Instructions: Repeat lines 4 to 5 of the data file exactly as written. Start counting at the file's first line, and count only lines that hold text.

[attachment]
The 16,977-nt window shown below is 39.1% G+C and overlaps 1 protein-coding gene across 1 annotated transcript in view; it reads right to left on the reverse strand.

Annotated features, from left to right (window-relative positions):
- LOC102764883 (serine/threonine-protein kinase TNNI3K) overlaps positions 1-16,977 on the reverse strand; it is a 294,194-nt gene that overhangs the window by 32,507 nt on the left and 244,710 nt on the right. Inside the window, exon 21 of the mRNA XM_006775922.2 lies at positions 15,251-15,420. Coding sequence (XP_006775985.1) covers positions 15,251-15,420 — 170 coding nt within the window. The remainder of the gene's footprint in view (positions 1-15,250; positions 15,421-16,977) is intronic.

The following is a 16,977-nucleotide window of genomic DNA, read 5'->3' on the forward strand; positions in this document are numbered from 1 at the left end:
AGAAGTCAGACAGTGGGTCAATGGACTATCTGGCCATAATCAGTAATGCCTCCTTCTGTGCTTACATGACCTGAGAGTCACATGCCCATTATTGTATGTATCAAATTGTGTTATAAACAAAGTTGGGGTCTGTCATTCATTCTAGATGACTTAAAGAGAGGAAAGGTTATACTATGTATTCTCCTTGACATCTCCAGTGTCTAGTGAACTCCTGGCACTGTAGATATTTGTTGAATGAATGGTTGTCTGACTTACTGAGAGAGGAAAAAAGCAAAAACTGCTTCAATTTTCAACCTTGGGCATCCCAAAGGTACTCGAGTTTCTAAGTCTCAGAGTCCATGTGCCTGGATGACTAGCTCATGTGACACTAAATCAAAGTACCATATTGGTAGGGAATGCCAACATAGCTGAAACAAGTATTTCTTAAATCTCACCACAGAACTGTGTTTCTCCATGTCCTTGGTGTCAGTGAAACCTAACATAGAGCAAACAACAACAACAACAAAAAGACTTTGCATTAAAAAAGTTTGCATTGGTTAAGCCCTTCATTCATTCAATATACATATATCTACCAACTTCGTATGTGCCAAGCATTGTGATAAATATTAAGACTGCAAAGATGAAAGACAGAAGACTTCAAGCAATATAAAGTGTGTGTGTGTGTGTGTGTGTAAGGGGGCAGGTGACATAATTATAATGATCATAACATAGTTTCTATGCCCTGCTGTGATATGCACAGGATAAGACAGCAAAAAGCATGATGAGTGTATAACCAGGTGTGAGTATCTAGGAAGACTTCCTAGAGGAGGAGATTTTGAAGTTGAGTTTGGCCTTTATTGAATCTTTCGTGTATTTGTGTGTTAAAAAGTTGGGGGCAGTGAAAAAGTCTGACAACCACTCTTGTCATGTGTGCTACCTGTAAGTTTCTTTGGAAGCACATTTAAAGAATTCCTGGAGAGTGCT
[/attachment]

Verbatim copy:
The following is a 16,977-nucleotide window of genomic DNA, read 5'->3' on the forward strand; positions in this document are numbered from 1 at the left end:
AGAAGTCAGACAGTGGGTCAATGGACTATCTGGCCATAATCAGTAATGCCTCCTTCTGTGCTTACATGACCTGAGAGTCACATGCCCATTATTGTATGTATCAAATTGTGTTATAAACAAAGTTGGGGTCTGTCATTCATTCTAGATGACTTAAAGAGAGGAAAGGTTATACTATGTATTCTCCTTGACATCTCCAGTGTCTAGTGAACTCCTGGCACTGTAGATATTTGTTGAATGAATGGTTGTCTGACTTACTGAGAGAGGAAAAAAGCAAAAACTGCTTCAATTTTCAACCTTGGGCATCCCAAAGGTACTCGAGTTTCTAAGTCTCAGAGTCCATGTGCCTGGATGACTAGCTCATGTGACACTAAATCAAAGTACCATATTGGTAGGGAATGCCAACATAGCTGAAACAAGTATTTCTTAAATCTCACCACAGAACTGTGTTTCTCCATGTCCTTGGTGTCAGTGAAACCTAACATAGAGCAAACAACAACAACAACAAAAAGACTTTGCATTAAAAAAGTTTGCATTGGTTAAGCCCTTCATTCATTCAATATACATATATCTACCAACTTCGTATGTGCCAAGCATTGTGATAAATATTAAGACTGCAAAGATGAAAGACAGAAGACTTCAAGCAATATAAAGTGTGTGTGTGTGTGTGTGTGTAAGGGGGCAGGTGACATAATTATAATGATCATAACATAGTTTCTATGCCCTGCTGTGATATGCACAGGATAAGACAGCAAAAAGCATGATGAGTGTATAACCAGGTGTGAGTATCTAGGAAGACTTCCTAGAGGAGGAGATTTTGAAGTTGAGTTTGGCCTTTATTGAATCTTTCGTGTATTTGTGTGTTAAAAAGTTGGGGGCAGTGAAAAAGTCTGACAACCACTCTTGTCATGTGTGCTACCTGTAAGTTTCTTTGGAAGCACATTTAAAGAATTCCTGGAGAGTGCT